Nice. You’re starting by answering the question directly, and keeping the answer business focused as well as targeted…and you’ve slipped in there that you’re trained on a variety of different programs which, depending on what they are, can make you an even more valuable candidate.
I’d really describe myself as a person with a versatile skill-set, a lot of integrity and a willingness to go the extra mile to satisfy a customer. Perhaps the best way to let you know what I’m about is to share with you a quick experience I had.
Recently while working at a location with a client, they mentioned that they had just purchased some software that I was familiar with but that their computer systems were having some difficulty installing the program. I offered to take a look at the installation and found that there was a step that had somehow been forgotten. I told him I would be happy to wipe the system and reinstall the software correctly. At first the client refused and when I asked him why, he told me that it was too expensive and that they were just going to learn to work around the problem. When I asked him further, he told me a different analyst had been in, looked at the problem, and told them that the files had corrupted their system overall and that it would be expensive to fix. When I told him it was a simple matter of wiping the previous version and reinstalling it, he was stunned. I did the whole project for a fraction of the cost the other “analyst” had quoted. My client was so happy he referred me to his friends and I’ve done similar work for several other companies in town as a result.
Now that’s Excellent. You’ve highlighted the Quality (underlined) that the company puts a lot of value in, and used a Success Story from your past to support your claim that you have the quality. Time to bring it home…
Now I’m looking to take my career to the next level and move out of contract work into a full time employee for a company where I can be a part of a team, but also allows me to focus my energy on my best strength, working directly with customers. I’d like to build a long term career that lets me focus on professional growth.
And there you have it…the perfect wrap up. You’ve brought your little story back around to where you are now and what you hope to accomplish with this job. You’ve kept your stories not only professional, but focused and tailored to help reinforce what you’re ultimately trying to do.
What if I am a fresh graduate?
Now probably you are saying, “I do not have any experience”. This next section is for you. Remember this website is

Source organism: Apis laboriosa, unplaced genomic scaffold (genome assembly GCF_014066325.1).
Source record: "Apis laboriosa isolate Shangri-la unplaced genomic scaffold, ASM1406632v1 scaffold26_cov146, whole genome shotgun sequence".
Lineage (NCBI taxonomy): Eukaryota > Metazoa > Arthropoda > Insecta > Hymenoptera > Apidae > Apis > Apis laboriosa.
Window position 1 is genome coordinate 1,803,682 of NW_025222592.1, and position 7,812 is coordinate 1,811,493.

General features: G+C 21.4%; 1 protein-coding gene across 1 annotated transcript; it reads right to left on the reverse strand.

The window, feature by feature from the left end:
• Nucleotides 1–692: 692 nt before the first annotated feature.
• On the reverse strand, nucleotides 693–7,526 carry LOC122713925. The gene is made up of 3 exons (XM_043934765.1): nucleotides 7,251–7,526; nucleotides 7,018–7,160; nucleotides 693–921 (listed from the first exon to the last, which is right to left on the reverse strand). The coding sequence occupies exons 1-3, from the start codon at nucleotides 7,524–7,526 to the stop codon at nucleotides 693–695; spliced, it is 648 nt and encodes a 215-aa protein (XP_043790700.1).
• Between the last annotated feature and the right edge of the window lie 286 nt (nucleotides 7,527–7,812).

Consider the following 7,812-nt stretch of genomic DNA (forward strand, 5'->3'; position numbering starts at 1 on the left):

www.fresherjobsuganda.com because we want to help especially the job seekers with little or no working experience.
Just because you don’t have a super awesome story like the one above doesn’t mean you aren’t still a super awesome individual able to bring both professional and personal skills to the table that would make any employer sit up and take notice.
Here’s the deal…
More often than not, the company cares more about your ability to fulfill their needs than it does about what you did for another company.
Sure, it helps that your Success Story refers to practical on-job experience, but if you don’t have that option you can draw from a different place.
For example, if you are a fresh graduate you can reference your academic achievements, athletic endeavors and volunteer work.
If you had to work in any kind of group for any activity you can use these experiences as an example.
The fact of the matter is, the interviewer has seen your resume and would not have brought you in if they didn’t think you had at least some potential to do the job.
So reach back into your past and find some Success Stories to help answer the question.
What if I am changing Job industries and my experience does not apply?
You might be saying this to yourself, but it really doesn’t matter if you didn’t work in the same industry you are applying to and here’s why…
Through your research of the company you will discover what the Qualities are that they put a lot of value in. It could be leadership, it could be collaboration, or it could be literally any other Quality you come across.
The point is, once you discover what that Quality is, it will determine the success story that will support it.
So whether it is from your last job, or a previous job, or not from a work scenario at all (as stated above; your academics, your athletics, etc.), the Success Story you choose is not always based on work experience.
It’s up to you to find your own Success Story that best supports the Quality they desire.
So there you go! Look out for one quality you can build upon to bring the point home in the shortest time possible but please remain relevant to the employer’s need. With what I have shared here, I believe that you can now confidently express yourself and use that question to your advantage.
If you have any questions or additions please consider leaving a comment below and I will gladly reply.